The first rule of quilting is is you do not talk about quilting. Actually that’s not true at all. You should definitely talk about it with anybody who has any idea of what they’re doing. Quilting’s long history means that the best way to figure out this geometric art is by talking to master quilters. When I began, I went to my next store neighbor’s house and she talked me though my problems and gave me tips on things I hadn’t even considered.
When you’ve never sewn anything quilt-like before, the idea of coming up with something from scratch can be daunting. I mean honestly, where do you start? And once you’ve got an idea, how do you know if it’s even possible to get out of your head and onto a blanket? Luckily, there are centuries of grandmas and just generally grand people who have been making quilts and will happily lend their shoulders for us to stand on.
Design Your Quilt
Think In Blocks
Okay, so a quilt is basically a bunch a pretty patterns on fabric, right? Wrong! A quilt is really nothing more than a gazillion rectangles, squares and triangles pieced together. Occasionally you’ll find a quilt with hexagons or even – gasp – circles, but since we’re just baby quilters we’re not gonna go anywhere near those fancy patterns yet.
Let’s take a look at a problem I encountered when designing my quilt: a diamond. When I was first drawing it out, turning a square on its side seemed like a really simple variation. But once I started thinking about how I was going to measure and sew all those pieces together, I got lost.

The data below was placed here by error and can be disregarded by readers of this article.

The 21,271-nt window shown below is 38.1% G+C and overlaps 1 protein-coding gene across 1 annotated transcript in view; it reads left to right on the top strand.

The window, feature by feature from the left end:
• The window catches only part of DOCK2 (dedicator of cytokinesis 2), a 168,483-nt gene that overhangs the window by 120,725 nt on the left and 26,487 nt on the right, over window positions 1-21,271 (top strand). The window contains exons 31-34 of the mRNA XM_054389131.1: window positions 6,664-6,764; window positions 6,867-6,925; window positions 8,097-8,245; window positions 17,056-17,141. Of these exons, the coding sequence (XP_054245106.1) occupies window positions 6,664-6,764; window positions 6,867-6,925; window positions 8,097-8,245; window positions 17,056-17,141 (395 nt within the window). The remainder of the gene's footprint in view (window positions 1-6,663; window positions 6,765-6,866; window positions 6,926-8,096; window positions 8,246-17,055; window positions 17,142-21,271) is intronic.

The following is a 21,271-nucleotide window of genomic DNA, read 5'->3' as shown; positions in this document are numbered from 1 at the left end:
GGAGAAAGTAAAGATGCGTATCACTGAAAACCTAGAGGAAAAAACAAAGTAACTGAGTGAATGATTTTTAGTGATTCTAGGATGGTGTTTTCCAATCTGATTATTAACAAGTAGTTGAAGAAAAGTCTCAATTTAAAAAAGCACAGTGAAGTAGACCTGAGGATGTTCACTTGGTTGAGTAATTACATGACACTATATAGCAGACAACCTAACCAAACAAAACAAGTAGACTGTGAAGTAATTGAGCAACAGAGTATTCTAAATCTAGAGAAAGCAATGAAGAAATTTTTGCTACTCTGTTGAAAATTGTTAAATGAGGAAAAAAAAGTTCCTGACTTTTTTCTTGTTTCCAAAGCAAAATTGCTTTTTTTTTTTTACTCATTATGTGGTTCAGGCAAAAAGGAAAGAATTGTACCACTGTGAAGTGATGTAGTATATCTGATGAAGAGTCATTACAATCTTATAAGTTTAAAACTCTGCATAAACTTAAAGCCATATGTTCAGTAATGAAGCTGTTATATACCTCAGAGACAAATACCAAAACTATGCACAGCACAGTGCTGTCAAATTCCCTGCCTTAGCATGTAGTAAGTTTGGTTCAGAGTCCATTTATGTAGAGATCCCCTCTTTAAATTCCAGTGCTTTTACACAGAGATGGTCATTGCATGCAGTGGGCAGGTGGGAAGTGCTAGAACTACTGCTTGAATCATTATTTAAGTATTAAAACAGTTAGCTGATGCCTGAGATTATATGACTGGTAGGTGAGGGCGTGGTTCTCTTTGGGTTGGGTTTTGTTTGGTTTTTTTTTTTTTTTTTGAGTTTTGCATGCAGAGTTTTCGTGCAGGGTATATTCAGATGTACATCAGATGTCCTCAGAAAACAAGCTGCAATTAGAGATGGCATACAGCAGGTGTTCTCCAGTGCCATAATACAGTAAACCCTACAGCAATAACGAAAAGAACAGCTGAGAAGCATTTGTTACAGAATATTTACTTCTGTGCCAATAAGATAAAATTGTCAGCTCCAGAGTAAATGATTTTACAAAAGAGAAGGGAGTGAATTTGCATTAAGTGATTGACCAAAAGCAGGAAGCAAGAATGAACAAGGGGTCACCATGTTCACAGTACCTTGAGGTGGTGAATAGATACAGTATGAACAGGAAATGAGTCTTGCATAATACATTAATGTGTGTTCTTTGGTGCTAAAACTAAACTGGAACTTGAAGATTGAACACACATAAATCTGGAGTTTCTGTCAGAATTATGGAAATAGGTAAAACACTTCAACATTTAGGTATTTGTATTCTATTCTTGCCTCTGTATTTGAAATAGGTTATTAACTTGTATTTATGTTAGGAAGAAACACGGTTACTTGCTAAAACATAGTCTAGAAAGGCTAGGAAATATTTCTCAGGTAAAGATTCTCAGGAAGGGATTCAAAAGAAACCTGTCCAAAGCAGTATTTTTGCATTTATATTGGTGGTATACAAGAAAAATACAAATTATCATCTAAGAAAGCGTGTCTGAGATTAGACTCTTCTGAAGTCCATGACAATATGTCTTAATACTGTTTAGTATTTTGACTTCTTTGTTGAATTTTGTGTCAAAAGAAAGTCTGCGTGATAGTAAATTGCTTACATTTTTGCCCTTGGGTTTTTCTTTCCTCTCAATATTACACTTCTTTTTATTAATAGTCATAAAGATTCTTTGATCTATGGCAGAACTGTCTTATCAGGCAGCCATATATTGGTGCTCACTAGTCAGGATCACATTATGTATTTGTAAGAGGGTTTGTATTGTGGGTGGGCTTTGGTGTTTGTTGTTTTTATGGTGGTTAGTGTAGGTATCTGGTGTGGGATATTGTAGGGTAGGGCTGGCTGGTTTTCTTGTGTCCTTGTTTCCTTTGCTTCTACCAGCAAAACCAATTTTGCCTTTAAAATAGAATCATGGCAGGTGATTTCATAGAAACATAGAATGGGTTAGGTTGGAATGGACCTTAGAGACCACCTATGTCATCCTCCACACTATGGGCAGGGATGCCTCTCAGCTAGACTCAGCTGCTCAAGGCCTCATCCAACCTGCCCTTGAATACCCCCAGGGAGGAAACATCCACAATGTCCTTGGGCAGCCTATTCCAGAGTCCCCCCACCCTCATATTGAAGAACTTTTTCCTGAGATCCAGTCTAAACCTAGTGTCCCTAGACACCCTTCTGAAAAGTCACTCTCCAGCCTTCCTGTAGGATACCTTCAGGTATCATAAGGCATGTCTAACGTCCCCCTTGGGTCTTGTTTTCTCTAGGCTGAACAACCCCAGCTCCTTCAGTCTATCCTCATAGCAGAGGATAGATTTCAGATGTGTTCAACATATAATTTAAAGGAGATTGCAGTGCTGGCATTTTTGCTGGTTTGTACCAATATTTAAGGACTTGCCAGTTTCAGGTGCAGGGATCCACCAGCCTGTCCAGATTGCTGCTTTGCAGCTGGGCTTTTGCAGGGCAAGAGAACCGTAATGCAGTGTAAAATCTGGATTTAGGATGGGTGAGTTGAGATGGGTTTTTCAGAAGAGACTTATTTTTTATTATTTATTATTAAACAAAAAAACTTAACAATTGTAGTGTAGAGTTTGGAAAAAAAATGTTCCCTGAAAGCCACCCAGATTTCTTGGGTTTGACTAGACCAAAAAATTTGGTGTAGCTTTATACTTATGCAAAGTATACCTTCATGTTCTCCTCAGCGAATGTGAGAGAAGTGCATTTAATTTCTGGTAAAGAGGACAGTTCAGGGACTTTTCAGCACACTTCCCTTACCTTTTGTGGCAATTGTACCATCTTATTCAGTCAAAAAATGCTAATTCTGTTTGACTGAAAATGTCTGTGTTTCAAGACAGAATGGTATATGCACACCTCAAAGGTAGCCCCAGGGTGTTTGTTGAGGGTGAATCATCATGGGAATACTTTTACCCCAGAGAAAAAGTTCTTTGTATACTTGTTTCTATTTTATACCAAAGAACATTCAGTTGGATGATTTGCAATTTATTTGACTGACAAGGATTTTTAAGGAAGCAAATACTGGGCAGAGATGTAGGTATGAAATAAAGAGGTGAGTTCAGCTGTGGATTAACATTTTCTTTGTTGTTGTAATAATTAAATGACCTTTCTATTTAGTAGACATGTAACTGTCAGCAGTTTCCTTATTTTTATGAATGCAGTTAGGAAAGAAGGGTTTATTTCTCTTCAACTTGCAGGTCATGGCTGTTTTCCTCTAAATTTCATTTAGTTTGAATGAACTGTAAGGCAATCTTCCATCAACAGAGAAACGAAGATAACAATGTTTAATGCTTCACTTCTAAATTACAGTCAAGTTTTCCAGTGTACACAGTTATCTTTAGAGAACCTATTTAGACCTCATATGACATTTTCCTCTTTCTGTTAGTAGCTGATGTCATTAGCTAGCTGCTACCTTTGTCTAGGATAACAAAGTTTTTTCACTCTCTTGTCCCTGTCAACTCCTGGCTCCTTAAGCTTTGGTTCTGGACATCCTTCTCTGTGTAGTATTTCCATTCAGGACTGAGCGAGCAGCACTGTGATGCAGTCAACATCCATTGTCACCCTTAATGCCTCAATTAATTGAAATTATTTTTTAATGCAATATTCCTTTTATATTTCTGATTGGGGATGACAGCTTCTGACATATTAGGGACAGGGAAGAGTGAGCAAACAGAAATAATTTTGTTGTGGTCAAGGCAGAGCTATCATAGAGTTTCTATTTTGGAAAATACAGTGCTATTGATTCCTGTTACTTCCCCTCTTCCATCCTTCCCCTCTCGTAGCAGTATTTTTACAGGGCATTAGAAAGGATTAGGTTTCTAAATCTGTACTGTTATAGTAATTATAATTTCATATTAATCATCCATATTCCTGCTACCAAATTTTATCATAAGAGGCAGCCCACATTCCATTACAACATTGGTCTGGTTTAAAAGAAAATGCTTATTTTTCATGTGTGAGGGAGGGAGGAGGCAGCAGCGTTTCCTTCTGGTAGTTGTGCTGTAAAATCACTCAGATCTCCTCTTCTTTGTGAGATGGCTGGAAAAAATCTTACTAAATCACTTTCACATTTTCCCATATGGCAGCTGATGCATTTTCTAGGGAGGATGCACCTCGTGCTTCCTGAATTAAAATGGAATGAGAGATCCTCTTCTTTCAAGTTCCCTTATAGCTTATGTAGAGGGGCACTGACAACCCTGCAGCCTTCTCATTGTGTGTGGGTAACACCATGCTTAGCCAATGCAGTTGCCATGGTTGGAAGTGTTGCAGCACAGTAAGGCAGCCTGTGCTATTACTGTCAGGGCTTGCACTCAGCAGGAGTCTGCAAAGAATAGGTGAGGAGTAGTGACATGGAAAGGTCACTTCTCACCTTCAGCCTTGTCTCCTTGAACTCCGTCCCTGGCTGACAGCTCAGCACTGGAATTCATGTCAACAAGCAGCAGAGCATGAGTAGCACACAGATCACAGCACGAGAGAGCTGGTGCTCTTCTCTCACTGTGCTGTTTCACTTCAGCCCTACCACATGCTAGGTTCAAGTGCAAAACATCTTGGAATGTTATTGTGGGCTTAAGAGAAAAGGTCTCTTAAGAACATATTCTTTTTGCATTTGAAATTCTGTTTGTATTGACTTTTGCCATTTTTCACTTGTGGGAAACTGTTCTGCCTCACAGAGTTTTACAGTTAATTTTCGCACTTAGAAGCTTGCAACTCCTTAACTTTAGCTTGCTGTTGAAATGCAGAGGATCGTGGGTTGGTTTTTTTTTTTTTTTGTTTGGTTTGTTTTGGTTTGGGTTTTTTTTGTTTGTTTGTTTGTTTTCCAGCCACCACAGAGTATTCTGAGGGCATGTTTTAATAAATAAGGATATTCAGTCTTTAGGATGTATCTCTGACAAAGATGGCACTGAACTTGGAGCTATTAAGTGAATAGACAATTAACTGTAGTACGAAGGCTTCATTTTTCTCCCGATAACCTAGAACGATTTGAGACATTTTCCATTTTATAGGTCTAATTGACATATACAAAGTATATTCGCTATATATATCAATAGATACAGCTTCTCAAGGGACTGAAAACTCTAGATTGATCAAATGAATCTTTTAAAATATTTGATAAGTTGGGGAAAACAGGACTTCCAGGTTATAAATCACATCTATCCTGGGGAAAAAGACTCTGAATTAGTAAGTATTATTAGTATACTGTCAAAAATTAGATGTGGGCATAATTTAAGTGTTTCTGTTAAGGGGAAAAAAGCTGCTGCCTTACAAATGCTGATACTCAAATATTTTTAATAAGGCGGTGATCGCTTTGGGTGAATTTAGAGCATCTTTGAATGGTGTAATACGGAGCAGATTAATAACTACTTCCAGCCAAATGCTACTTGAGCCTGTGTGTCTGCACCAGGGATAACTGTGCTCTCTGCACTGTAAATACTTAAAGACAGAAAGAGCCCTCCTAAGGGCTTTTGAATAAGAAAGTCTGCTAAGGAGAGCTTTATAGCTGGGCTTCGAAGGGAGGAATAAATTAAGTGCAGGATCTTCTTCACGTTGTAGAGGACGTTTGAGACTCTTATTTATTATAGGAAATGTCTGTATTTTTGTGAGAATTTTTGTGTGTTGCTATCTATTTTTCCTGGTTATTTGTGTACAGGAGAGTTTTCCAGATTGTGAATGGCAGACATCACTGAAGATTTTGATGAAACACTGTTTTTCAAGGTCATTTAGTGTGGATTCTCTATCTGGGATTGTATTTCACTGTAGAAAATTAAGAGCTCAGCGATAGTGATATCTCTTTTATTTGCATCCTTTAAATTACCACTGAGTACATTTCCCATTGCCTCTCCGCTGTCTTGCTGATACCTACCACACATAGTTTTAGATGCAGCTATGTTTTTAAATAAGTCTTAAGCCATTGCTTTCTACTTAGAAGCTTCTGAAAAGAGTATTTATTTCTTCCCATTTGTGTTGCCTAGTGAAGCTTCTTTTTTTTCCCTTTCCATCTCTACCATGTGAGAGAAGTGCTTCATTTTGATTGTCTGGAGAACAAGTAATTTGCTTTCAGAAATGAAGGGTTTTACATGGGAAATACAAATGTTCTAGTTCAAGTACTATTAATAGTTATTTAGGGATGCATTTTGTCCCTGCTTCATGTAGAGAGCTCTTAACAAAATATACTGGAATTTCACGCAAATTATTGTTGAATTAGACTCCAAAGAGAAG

Dividing the image up into smaller squares simplified the math I had to do. Instead of hoping each black border of the diamond was measure right and making myself crazy by sewing on the bias (we’ll talk about this later), all I have to do is think about triangles and squares.
Learning a few traditional blocks can also help simplify your work. When I was initially designing my quilt, I was planning on mitering together the corners in a pair of rectangles to make L-shapes. The problem comes when you try to figure out which piece you should sew first. If you do the corners first, then how to you get them around the smaller square without making a bubble in the fabric? And if you attach a rectangle to the smaller square first, how do you sew to corner in a straight line? As it turns out, all you have to do is give up the mitered corner and make what’s called a log cabin.
A log cabin is only one of hundreds of traditional quilt blocks. Taking a look at a quilting book or site can help you when you’re designing your quilt.
There’s no reason you should have to start at square one (pun intended) when you’re figuring out what looks good where. Take a look at expensive catalogues or head to a folk art museum to see what amazing quilters have already made. I liked the borders and colors from a quilt I saw at Anthropologie and the asymmetry and L-shaped blocks from an Appalachian quilt. Combining their ideas with mine, I drew a rough draft of my pattern.
Measure Your Pattern